[Sen. Jim] DeMint said if someone is openly homosexual, they shouldn't be teaching in the classroom and he holds the same position on an unmarried woman who's sleeping with her boyfriend -- she shouldn't be in the classroom.
"(When I said those things,) no one came to my defense," he said. "But everyone would come to me and whisper that I shouldn't back down. They don't want government purging their rights and their freedom to religion."
That's a US Senator who's just casually advocating witch-hunts in schools to purge them of people who don't have sex in ways he prefers. And that won't get much media coverage since that level of homophobia is completely acceptable in our culture.
A gay teacher talking to a gay student was the central "scandal" in the faux controversy Fox News, The Washington Times, and other conservative media outlets focused on when it came to trying to get Kevin Jennings (former GLSEN head appointed to the Office of Safe and Drug-Free Schools), that he once talked to a gay teen who thought his "life isn't worth saving anyway" and helped him work through those feelings of worthlessness. Media Matters found the teen and here's his version of his conversation with Jennings, who was a teacher at the time:
However, since the Republican noise machine is so concerned about my "well-being" and that of America's students, they'll be relieved to know that I was not "inducted" into homosexuality, assaulted, raped, or sold into sexual slavery.
In 1988, I had taken a bus home for the weekend, and on the return trip met someone who was also gay. The next day, I had a conversation with Mr. Jennings about it. I had no sexual contact with anybody at the time, though I was entirely legally free to do so. I was a sixteen year-old going through something most of us have experienced: adolescence. I find it regrettable that the people who have the compassion and integrity to protect our nation's students are themselves in need of protection from homophobic smear attacks. Were it not for Mr. Jennings' courage and concern for my well-being at that time in my life, I doubt I'd be the proud gay man that I am today.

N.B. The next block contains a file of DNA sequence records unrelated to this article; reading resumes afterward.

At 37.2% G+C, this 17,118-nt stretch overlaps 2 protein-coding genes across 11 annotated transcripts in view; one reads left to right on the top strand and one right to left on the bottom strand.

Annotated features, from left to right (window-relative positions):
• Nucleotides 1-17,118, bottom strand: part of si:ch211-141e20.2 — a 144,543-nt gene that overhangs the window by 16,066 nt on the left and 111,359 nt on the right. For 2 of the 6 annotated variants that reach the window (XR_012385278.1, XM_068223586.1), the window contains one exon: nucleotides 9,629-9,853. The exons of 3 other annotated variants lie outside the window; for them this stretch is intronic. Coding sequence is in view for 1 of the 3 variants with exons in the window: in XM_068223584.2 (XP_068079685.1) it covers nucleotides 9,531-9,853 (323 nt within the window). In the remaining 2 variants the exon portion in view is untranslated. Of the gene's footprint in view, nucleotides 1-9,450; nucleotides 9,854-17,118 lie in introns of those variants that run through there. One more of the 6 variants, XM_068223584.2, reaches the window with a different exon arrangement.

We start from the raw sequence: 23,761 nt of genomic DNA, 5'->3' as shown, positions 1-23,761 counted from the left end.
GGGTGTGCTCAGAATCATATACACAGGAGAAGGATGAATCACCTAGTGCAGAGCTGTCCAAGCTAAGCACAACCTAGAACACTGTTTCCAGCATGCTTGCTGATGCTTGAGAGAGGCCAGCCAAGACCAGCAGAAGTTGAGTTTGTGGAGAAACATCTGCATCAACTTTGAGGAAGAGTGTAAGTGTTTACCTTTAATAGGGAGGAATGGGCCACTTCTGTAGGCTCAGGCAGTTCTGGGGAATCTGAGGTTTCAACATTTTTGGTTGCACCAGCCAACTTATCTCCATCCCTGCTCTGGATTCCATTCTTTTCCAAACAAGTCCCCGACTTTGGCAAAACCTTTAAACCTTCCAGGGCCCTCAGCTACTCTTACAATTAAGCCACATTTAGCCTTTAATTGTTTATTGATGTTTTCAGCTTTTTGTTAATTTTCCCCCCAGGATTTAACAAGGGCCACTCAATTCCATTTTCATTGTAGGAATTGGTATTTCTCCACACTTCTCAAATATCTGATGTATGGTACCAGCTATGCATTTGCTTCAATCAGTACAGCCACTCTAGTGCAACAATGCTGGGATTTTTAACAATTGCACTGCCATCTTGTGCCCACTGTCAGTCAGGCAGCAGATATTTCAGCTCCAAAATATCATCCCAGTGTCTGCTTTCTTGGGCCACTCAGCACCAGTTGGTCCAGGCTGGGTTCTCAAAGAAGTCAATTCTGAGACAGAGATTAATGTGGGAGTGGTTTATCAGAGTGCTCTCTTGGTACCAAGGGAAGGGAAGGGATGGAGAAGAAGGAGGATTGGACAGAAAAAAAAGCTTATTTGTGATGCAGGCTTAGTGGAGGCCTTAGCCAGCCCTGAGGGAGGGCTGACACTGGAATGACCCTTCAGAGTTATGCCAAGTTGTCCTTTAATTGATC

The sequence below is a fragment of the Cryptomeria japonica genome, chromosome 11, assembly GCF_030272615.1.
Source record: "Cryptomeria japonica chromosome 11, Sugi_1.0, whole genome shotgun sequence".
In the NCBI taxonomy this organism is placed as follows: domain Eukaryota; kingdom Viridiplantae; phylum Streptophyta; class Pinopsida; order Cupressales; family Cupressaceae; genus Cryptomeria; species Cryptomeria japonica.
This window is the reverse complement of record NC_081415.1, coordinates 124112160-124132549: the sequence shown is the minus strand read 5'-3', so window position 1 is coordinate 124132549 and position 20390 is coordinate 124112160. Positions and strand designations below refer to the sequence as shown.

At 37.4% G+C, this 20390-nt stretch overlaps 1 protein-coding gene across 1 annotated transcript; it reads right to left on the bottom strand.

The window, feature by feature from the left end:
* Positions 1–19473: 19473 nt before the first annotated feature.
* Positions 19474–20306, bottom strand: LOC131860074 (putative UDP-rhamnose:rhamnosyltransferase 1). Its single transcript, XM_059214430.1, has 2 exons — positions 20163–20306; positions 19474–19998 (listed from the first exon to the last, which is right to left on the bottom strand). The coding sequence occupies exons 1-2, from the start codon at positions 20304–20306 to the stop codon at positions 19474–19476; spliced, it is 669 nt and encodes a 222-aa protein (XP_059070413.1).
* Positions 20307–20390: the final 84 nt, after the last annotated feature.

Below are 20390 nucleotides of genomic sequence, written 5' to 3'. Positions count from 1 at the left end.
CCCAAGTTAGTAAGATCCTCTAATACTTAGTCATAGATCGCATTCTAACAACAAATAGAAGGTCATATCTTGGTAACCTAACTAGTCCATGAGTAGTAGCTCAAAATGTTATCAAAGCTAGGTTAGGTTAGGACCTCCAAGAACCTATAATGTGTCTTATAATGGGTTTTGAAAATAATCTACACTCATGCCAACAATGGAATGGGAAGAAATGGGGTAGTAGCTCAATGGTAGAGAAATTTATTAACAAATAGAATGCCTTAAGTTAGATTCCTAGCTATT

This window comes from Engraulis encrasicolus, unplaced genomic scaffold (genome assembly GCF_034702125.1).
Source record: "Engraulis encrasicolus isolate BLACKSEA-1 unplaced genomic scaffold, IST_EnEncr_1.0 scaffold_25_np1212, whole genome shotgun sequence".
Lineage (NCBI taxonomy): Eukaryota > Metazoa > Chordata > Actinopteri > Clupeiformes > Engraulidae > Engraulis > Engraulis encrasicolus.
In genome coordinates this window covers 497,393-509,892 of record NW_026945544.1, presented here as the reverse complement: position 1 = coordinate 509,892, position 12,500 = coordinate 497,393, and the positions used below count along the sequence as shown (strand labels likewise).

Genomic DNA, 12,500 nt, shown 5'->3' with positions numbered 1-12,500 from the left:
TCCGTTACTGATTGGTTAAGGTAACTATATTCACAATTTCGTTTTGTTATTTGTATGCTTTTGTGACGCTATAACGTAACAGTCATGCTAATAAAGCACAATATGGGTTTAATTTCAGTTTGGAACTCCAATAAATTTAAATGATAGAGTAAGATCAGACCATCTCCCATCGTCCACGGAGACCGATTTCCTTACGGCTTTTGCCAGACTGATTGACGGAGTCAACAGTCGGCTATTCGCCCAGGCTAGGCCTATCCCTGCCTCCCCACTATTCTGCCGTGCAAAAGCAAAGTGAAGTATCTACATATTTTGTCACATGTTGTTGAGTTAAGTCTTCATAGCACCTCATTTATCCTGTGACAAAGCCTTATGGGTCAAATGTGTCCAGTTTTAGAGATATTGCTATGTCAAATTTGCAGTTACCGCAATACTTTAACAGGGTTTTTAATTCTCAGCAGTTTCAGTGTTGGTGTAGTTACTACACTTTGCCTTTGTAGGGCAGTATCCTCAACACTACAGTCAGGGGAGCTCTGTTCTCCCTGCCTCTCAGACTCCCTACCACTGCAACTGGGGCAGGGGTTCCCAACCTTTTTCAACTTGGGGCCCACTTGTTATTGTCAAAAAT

The mere fact that he talked about being gay with a teacher was enough for right wingers to try what they could to get rid of Kevin Jennings and send a message to LGBT people: stay away from all children, no matter their sexuality or gender, no matter what they're going through.
The fact that gay teachers are still getting fired, in 2010, and that many more are closeted or avoid becoming teachers in the first place because they don't want to deal with that mess should be troubling to everyone. Controlling knowledge is power, and using the educational system to make a segment of the population feel inferior and to privilege certain identities above others is a leg in the table of homophobia.